The first Charity Skins Game at Mohawk Golf Club provides entertainment

NISKAYUNA — Exhibits like the first Charity Skins Game to be played at Mohawk Golf Club on Tuesday are meant to entertain more than charm galleries with golf skills, but David Duval reminded everyone these guys can play.

Duval, along with four current and former members of the PGA Tour Champions, hit his tee shot under a tree on the 18th hole. Forced to keep the ball low to avoid the tree branches, Duval rebounded his second shot between two bunkers onto the green and within two yards of the pin.

He made the birdie putt to conquer the final two skins and land at the top of the leaderboard.

“You know what,” Duval said, “it was a good shot and a bit of luck. We all know that is the case.”

“I don’t know if he could do that again,” said playing partner Fred Funk, “but that was a really good shot. I don’t know what he was up to, but that was all he had. Doing that is really cool.”

Duval, grandson of longtime Capital Region golf pro Hap Duval, won a total of 10 skins and $17,500 of the $31,500 in contest – players generally donate the winnings back to the charity.

The big winner that day was the Boys and Girls Club of Schenectady who received $250,000 from the exhibition.

Charity Skins Game
(Mohawk GC, Niskayuna)
Winning from player skins
David Duval 10 $17,500
Chris DiMarco2 $5,500
Blaine McCallister3 $5,000
Darren Clarke*3 $3,500
Fred Funk $0 0
*- only played the first 10 holes


“$250,000 in the first year, it doesn’t get any better than this,” said event organizer Joel Slutsky.

The original field of four expanded to five when Chris DiMarco, 2002 PGA Championship and 2003 Masters runner-up, was added. Darren Clarke, winner of the 2011 British Open and most decorated player in the group, left the team after 10 holes due to a previous commitment.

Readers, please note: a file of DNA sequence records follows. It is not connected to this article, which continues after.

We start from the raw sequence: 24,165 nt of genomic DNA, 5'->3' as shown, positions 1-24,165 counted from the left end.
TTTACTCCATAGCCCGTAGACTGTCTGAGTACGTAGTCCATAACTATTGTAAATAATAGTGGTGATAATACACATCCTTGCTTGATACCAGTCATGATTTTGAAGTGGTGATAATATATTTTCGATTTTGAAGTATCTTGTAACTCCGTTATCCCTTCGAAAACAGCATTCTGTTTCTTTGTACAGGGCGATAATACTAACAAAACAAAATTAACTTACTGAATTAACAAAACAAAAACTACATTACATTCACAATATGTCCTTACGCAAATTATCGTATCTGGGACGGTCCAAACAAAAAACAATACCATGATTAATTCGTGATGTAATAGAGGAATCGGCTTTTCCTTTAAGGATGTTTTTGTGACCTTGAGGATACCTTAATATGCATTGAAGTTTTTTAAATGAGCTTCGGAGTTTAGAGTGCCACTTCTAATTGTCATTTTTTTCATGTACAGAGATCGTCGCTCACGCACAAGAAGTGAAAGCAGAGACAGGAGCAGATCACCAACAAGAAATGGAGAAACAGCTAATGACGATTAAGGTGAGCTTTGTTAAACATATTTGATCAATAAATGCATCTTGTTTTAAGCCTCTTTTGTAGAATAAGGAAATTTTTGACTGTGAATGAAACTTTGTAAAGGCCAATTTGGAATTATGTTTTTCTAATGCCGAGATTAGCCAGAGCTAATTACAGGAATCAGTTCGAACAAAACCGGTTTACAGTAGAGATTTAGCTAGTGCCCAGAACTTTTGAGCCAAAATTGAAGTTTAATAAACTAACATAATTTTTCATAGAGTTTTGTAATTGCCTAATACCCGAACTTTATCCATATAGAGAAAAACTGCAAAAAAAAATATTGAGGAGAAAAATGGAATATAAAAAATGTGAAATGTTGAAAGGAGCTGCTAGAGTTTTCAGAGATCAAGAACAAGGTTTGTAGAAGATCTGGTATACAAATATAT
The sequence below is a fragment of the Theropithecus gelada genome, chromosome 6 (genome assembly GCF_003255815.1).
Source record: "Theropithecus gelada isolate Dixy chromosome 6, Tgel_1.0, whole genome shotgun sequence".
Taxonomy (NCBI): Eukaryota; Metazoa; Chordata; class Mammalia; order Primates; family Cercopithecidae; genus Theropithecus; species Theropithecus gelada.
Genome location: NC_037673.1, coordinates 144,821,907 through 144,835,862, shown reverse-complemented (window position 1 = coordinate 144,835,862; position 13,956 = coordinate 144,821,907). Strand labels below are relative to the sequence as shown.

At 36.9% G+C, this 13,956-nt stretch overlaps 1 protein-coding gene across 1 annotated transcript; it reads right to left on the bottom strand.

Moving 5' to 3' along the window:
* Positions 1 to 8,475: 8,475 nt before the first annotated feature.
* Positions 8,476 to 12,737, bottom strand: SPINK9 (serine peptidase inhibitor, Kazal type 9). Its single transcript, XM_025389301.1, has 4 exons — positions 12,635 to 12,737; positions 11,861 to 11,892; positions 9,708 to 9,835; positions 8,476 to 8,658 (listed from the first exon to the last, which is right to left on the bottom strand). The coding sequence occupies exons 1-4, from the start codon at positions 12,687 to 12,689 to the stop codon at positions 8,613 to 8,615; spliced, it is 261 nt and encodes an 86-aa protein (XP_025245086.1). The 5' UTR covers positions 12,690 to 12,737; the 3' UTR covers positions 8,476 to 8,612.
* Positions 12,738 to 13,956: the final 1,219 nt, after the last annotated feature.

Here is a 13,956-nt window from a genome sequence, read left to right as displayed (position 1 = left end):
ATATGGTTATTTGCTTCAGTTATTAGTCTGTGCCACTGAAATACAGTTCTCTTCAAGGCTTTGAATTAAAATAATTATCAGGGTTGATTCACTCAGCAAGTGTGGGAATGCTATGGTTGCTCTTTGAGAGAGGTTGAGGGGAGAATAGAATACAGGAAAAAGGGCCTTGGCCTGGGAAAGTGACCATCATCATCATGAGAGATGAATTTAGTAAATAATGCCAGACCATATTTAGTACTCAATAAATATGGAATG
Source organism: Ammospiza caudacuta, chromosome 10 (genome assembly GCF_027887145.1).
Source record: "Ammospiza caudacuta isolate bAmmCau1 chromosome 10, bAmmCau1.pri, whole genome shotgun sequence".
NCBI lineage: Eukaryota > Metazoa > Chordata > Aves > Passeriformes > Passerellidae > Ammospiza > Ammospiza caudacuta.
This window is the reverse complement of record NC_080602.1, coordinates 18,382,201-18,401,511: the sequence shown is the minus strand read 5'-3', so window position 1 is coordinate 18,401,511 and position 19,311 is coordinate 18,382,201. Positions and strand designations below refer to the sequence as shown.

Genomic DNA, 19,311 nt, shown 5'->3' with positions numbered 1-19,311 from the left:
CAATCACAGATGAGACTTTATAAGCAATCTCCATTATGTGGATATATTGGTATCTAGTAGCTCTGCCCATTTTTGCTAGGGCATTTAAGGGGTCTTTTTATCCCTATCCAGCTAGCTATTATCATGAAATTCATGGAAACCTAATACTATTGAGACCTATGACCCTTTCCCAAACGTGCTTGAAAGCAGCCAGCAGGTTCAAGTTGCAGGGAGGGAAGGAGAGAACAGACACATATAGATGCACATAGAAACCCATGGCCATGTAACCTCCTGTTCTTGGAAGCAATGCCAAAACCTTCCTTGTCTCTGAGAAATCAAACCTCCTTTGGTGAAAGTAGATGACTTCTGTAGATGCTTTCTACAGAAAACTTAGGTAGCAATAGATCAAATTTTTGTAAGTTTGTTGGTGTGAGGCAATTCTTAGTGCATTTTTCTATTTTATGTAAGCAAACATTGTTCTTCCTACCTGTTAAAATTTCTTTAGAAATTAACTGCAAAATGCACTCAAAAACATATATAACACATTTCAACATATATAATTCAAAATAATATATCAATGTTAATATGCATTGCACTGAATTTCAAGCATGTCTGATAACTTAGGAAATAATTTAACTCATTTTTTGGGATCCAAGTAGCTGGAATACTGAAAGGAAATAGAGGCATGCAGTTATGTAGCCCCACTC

Those four were joined by Blaine McCallister, who has retired from competitive golf but has the backbone to lure players to the capital region.

McCallister, 63, appeared at 11 of the 16 previous Skins Games held to benefit Ellis Hospital. This event, which inspired the exhibition on Tuesday, ended in 2008.

“We’re Champions Tour players now,” McCallister said. “Our careers are not based on what we are doing now. We had our careers. The Champions Tour is probably the most approachable and laid back group of guys and we understand the circumstances. This is about ProAms. This is about entertainment. It’s not about going out and proving something.”

“It’s a lot of fun,” said Duval, whose father Bob is a former Champions player and a native of Schenectady. “I have local connections, but distant connections. I never grew up here, I was born and raised in Florida, but meeting so many people who knew my dad, my uncle (Jim), Hap, that’s cool. Apparently everyone I meet in this area has a story about Hap.”

The focus was more on needling the other players than trying to sweat out birdie putts.

On the second hole, a 194-yard par 3, the short-shot Funk approached the tee shot, iron in hand. Clarke immediately handed him a driver.

Funk, the group’s oldest at 66, was the only one not to win skins — missing 12- and 10-foot putts that would have made him money — but accepted the role of class clown.

“A lot of times on TV you see a pro pulling his shot back because you think he’s nervous,” Funk said as Clarke stepped behind his ball. “Nine times out of ten, it’s because he has gas.”

A gallery Slutsky estimated at about 1,100 followed the senior professionals around the course, hoping to enjoy some of the banter that was exchanged.

“That was a little 7-iron,” McCallister said of his drive to the #12. “Everything I hit is small — a little left, a little right, a little short.”

All players except McCallister made their way south after the exhibition to compete in the Dick’s Sporting Goods Open, a champions event in the Binghamton suburb of Endicott.

Players agreed that the 50+ year old circuit has a much nicer atmosphere than the regular PGA Tour, but like Tuesday they are trying to put on a good show.

“The sponsors gave good money for a good cause,” said Duval. “People want to come out and see you play. That is our task. Yes, it’s a bit of a hit and giggle thing, but there could be 20 people here who drove two hours to see us play. You want to show them what you can do and what you can do. You don’t want to screw around and take it seriously.”

About Gloria Skelton

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